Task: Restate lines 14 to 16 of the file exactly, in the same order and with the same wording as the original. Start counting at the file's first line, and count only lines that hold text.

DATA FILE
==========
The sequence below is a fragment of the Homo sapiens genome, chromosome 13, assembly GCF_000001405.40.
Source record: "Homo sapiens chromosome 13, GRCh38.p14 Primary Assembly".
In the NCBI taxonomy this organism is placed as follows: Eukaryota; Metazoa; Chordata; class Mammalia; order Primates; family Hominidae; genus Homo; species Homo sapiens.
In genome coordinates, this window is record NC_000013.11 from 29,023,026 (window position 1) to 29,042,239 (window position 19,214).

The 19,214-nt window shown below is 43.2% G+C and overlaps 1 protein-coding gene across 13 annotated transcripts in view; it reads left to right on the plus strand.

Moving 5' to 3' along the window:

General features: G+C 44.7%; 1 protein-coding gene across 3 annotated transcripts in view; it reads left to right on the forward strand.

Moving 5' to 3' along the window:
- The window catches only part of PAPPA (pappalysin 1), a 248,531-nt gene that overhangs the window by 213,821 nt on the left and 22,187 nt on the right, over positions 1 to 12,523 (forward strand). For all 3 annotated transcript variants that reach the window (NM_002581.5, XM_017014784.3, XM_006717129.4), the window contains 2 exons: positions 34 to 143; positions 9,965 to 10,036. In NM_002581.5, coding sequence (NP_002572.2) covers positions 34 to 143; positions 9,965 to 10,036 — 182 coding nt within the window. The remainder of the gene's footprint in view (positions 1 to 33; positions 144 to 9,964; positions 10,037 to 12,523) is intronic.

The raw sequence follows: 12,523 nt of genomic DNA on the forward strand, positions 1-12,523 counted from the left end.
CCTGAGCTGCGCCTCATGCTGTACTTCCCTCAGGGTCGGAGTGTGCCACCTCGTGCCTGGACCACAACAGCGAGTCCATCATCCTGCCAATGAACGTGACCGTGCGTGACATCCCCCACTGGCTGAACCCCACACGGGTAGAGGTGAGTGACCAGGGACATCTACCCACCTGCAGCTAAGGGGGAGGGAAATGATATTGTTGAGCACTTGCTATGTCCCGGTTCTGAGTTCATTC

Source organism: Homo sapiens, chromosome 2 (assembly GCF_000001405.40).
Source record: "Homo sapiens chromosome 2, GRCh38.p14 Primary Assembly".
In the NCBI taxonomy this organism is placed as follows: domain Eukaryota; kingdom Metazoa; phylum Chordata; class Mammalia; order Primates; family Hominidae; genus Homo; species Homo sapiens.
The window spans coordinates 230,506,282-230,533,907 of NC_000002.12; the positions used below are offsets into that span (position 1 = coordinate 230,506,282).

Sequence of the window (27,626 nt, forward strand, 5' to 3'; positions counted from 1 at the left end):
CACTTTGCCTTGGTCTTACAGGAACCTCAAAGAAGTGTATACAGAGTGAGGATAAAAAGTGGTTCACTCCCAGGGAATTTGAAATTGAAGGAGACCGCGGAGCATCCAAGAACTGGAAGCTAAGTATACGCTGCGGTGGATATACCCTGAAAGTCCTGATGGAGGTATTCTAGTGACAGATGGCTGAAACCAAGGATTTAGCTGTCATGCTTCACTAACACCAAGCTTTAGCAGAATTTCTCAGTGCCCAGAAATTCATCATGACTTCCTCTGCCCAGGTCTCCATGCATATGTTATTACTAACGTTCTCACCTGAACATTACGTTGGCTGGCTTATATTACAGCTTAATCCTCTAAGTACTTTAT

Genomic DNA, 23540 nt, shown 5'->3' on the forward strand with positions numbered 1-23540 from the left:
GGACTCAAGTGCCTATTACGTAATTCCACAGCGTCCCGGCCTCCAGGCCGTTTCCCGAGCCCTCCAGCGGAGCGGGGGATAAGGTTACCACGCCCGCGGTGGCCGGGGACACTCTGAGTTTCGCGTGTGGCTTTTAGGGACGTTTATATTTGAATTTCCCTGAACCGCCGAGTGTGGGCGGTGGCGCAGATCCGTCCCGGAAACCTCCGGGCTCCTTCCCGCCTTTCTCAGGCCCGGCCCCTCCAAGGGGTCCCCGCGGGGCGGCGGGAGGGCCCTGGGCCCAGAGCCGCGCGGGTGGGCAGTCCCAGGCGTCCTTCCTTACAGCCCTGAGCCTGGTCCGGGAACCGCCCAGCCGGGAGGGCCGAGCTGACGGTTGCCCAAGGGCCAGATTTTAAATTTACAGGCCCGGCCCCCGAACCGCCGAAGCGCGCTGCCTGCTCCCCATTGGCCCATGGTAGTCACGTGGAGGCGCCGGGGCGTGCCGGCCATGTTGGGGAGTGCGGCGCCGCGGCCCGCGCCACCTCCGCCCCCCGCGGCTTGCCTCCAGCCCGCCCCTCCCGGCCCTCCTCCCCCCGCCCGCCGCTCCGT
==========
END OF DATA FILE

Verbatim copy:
In the NCBI taxonomy this organism is placed as follows: domain Eukaryota; kingdom Metazoa; phylum Chordata; class Mammalia; order Primates; family Hominidae; genus Homo; species Homo sapiens.
The window spans coordinates 230,506,282-230,533,907 of NC_000002.12; the positions used below are offsets into that span (position 1 = coordinate 230,506,282).

Sequence of the window (27,626 nt, forward strand, 5' to 3'; positions counted from 1 at the left end):